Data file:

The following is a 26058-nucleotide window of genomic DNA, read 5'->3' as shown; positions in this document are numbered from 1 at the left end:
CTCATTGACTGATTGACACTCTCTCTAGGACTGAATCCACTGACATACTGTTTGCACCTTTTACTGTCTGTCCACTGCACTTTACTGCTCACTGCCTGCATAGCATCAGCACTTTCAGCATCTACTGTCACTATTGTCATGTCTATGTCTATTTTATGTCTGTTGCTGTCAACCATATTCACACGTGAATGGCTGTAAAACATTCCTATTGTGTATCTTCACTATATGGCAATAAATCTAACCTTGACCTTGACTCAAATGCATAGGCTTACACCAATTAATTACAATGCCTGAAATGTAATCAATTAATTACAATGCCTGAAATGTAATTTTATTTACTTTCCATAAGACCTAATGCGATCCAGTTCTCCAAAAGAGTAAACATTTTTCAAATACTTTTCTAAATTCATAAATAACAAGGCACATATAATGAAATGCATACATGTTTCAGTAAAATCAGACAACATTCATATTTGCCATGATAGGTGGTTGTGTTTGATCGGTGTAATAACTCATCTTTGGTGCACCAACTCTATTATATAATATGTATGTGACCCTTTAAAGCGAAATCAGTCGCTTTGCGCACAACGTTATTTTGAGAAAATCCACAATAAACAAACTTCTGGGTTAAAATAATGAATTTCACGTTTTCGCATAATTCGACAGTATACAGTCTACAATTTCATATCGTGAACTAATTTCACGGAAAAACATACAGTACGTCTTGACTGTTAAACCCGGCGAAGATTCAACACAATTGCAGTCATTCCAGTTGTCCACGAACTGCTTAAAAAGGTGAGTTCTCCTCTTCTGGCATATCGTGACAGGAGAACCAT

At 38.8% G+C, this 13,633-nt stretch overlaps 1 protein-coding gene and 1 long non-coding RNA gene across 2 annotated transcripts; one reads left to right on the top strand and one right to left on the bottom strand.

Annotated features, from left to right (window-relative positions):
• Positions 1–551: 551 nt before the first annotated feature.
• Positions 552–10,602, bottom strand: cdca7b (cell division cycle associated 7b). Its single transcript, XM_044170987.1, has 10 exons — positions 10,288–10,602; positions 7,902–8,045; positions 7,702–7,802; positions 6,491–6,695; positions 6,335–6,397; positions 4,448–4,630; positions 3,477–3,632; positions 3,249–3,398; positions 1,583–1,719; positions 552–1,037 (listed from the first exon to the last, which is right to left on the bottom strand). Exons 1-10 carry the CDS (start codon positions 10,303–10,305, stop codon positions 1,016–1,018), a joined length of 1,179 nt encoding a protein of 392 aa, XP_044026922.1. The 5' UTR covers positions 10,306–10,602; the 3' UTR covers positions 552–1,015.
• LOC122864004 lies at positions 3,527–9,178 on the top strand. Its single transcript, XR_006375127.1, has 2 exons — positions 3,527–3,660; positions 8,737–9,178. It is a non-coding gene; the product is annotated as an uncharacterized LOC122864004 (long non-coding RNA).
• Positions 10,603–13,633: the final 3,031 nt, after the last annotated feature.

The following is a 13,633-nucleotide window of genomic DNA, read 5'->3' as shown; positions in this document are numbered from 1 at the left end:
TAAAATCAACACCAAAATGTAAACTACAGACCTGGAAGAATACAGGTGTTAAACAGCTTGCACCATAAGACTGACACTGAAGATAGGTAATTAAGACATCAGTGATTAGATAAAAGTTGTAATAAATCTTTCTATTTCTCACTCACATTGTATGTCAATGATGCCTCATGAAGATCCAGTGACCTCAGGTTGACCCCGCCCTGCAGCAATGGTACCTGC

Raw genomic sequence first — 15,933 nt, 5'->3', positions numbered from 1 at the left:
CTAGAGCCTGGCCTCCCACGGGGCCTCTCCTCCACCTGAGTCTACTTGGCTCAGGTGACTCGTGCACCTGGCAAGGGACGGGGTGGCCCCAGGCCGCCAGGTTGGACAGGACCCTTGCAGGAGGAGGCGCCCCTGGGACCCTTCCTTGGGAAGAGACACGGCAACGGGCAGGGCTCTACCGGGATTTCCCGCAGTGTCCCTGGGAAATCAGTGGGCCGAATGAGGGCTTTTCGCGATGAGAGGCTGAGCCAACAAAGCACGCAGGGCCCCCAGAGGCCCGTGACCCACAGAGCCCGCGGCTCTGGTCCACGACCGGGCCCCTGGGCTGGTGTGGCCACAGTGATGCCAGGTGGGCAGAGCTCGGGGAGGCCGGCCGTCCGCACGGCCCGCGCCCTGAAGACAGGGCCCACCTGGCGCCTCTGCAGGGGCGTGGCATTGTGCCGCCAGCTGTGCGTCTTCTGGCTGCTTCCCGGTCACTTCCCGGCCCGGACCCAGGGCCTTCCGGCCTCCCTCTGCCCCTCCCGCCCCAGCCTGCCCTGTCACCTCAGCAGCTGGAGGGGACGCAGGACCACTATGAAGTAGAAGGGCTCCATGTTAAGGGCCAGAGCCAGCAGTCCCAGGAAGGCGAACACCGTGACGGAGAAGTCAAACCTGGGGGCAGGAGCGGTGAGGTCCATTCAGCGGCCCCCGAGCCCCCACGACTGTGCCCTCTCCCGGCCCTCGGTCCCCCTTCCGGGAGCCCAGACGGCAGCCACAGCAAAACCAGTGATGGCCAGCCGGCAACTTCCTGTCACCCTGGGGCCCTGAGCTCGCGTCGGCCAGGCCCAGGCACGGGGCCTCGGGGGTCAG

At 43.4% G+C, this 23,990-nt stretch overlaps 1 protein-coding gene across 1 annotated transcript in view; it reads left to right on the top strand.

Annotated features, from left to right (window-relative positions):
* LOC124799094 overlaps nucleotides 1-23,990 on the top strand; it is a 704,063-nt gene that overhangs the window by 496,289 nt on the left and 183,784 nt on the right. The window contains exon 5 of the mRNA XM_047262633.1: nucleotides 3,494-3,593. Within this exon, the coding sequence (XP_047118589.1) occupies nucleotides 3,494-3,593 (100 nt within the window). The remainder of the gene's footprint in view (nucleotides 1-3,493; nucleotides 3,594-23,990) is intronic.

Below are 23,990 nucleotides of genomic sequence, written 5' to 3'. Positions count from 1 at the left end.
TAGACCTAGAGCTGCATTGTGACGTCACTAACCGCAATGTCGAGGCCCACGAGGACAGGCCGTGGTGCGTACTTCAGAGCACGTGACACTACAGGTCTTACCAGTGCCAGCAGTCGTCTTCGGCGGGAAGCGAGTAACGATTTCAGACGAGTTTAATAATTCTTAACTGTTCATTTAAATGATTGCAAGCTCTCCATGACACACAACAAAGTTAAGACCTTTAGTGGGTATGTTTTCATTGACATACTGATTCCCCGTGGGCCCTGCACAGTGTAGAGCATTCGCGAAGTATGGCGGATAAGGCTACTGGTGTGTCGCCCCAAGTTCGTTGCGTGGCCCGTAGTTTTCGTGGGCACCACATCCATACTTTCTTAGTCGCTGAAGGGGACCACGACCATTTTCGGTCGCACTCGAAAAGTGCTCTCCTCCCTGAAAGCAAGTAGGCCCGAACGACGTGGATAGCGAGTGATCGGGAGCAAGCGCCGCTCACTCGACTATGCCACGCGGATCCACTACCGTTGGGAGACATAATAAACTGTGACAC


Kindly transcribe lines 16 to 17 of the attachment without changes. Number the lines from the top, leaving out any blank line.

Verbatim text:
Below are 23,990 nucleotides of genomic sequence, written 5' to 3'. Positions count from 1 at the left end.
TAGACCTAGAGCTGCATTGTGACGTCACTAACCGCAATGTCGAGGCCCACGAGGACAGGCCGTGGTGCGTACTTCAGAGCACGTGACACTACAGGTCTTACCAGTGCCAGCAGTCGTCTTCGGCGGGAAGCGAGTAACGATTTCAGACGAGTTTAATAATTCTTAACTGTTCATTTAAATGATTGCAAGCTCTCCATGACACACAACAAAGTTAAGACCTTTAGTGGGTATGTTTTCATTGACATACTGATTCCCCGTGGGCCCTGCACAGTGTAGAGCATTCGCGAAGTATGGCGGATAAGGCTACTGGTGTGTCGCCCCAAGTTCGTTGCGTGGCCCGTAGTTTTCGTGGGCACCACATCCATACTTTCTTAGTCGCTGAAGGGGACCACGACCATTTTCGGTCGCACTCGAAAAGTGCTCTCCTCCCTGAAAGCAAGTAGGCCCGAACGACGTGGATAGCGAGTGATCGGGAGCAAGCGCCGCTCACTCGACTATGCCACGCGGATCCACTACCGTTGGGAGACATAATAAACTGTGACAC